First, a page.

by Staff Writers
Bonn, Germany (SPX) Oct 04, 2011
The ROKVISS (Robotik-Komponenten-Verifikation auf der ISS - Robotic Components Verification on the ISS) technology experiment developed by the German Aerospace Center has returned to Earth after six years in space. The DLR Institute of Robotics and Mechatronics took delivery of the robotic arm in Oberpfaffenhofen a few weeks ago.
The results from the initial functional tests are now available; ROKVISS dealt with operations on the exterior wall of the International Space Station (ISS) without any problems - to the absolute delight of the experts.
"It is almost unbelievable; the robotic system is functioning just as well as it did on the first day - no rattles, no unusual noises from the gearbox, and the joints are moving completely smoothly. It is as though ROKVISS had never left the laboratory," reports project leader Klaus Landzettel from the DLR Institute of Robotics and Mechatronics.
The surface of ROKVISS is also intact; there are no signs of impacts or other damage. Only the colour of the 50 centimetre / 7 kilogram robotic arm has changed - from grey to light brown in one place.
However, before the DLR researchers could switch ROKVISS on, they needed to reassemble the robotic arm (which had been partially dismantled for the return journey) and carry out initial functional tests to check the electronic system. The preparation phase was expected to last two days, but in just two hours the system was ready for operation. "The success of the ROKVISS mission far exceeded our expectations," concludes Landzettel.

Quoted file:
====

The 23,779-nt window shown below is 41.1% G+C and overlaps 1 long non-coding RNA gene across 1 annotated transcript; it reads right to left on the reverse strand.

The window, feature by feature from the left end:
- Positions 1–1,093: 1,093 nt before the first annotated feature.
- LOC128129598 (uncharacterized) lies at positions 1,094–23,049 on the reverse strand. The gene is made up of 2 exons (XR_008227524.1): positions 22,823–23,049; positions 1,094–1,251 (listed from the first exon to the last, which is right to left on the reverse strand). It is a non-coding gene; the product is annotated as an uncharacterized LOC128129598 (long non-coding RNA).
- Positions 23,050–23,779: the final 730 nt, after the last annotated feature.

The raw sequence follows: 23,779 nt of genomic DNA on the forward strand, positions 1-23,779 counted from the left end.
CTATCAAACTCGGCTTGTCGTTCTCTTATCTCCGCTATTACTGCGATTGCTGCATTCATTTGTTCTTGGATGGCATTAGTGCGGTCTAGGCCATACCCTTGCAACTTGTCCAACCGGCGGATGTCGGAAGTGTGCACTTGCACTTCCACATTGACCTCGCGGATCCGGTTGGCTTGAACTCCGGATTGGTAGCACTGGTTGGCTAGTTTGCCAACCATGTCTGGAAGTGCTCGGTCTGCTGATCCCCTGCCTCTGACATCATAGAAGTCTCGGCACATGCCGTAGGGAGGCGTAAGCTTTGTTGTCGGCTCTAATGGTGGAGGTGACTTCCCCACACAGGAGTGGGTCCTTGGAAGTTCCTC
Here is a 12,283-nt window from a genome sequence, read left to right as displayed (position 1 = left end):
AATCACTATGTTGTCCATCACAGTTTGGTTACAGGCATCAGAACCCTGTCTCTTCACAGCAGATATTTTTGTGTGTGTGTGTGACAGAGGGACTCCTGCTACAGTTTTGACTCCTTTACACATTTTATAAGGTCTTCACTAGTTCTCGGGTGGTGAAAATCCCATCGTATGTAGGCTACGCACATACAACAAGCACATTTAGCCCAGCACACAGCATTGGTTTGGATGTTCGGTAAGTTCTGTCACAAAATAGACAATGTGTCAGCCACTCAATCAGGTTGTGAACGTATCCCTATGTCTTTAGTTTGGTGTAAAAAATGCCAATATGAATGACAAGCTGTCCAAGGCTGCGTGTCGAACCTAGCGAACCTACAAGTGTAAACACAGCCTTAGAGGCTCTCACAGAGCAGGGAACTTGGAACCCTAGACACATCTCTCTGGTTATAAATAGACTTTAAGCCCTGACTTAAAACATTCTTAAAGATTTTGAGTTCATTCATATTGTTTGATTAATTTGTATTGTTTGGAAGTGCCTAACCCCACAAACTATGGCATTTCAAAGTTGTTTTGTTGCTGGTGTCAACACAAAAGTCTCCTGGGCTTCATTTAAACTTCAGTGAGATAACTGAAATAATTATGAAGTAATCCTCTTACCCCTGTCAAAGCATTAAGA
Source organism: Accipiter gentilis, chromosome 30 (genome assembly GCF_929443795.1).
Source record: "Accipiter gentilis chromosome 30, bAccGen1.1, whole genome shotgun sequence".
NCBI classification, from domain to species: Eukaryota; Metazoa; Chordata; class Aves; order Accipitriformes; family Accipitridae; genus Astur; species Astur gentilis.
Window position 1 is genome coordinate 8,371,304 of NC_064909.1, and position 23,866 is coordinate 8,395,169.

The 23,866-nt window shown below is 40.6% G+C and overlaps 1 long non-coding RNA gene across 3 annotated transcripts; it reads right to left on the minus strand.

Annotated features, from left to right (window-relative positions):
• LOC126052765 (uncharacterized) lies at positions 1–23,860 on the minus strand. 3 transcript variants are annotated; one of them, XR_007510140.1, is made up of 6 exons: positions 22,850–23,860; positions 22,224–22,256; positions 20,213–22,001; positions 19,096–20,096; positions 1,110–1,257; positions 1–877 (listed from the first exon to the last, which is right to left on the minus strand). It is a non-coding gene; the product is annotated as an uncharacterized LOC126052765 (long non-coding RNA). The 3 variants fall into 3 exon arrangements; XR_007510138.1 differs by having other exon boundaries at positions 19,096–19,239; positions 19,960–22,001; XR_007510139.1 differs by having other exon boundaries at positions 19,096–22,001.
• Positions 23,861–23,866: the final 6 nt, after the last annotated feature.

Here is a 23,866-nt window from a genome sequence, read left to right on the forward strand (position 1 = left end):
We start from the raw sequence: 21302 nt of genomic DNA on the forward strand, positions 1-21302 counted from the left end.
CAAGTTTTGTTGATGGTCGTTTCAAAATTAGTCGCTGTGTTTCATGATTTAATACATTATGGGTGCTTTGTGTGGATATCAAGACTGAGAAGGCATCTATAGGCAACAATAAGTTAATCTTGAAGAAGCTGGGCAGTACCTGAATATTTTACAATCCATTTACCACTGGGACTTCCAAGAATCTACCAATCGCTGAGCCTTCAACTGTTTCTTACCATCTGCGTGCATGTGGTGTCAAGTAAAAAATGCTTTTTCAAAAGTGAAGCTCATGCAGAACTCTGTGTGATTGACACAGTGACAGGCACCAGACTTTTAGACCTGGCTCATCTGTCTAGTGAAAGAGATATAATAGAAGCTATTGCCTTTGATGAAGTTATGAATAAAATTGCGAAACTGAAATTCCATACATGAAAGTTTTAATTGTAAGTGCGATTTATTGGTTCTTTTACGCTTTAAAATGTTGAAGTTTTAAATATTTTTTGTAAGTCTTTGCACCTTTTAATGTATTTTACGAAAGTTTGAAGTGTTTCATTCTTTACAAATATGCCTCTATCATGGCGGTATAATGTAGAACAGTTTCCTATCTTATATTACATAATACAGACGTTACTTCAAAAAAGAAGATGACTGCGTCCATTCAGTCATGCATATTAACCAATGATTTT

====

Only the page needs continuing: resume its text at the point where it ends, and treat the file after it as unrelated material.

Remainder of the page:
Return on Soyuz
As the case provided was too small for the entire robotic arm, it had to be disassembled into several parts by the ISS crew. To accomplish this, DLR researchers devised precise instructions for the astronauts to remove ROKVISS during extravehicular excursion and then disassemble the joints step by step in a specific order. Once it was taken apart, the robotic arm fitted exactly into the 47 x 16 x 16 centimetre transportation container.
The future of robotics
This is particularly applicable to the Deutsche Orbital Servicing Mission (DEOS), planned for 2015 and designed to capture defective satellites with a robotic arm and dispose of them in a controlled manner. The researchers can also use the knowledge acquired from ROKVISS to prepare the humanoid robot Justin for use in space.
Significance for science
The developers can now go one step further and see the effects of the shift from Earth's atmosphere to a vacuum. Are certain effects reversed when the system re-enters the atmosphere from space? This primarily concerns materials and the inner workings of the robotic system - transmission friction and the lubricants and adhesives used.
Additional tests on ROKVISS are planned in the coming weeks, when the technology experiment will be fully disassembled into its individual components and analysed together with Russian colleagues.
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Commercial space deliveries 'within months': NASA
Cape Town (AFP) Oct 3, 2011
The US space agency NASA said Monday it expects commercial operators will deliver cargo to space within months, stressing that private missions were crucial to its future human activities. "It is months before we have commercial entities carrying cargo to the International Space Station (ISS), not years," said NASA head Charles Bolden, saying that two companies were preparing to fly final de ... read more
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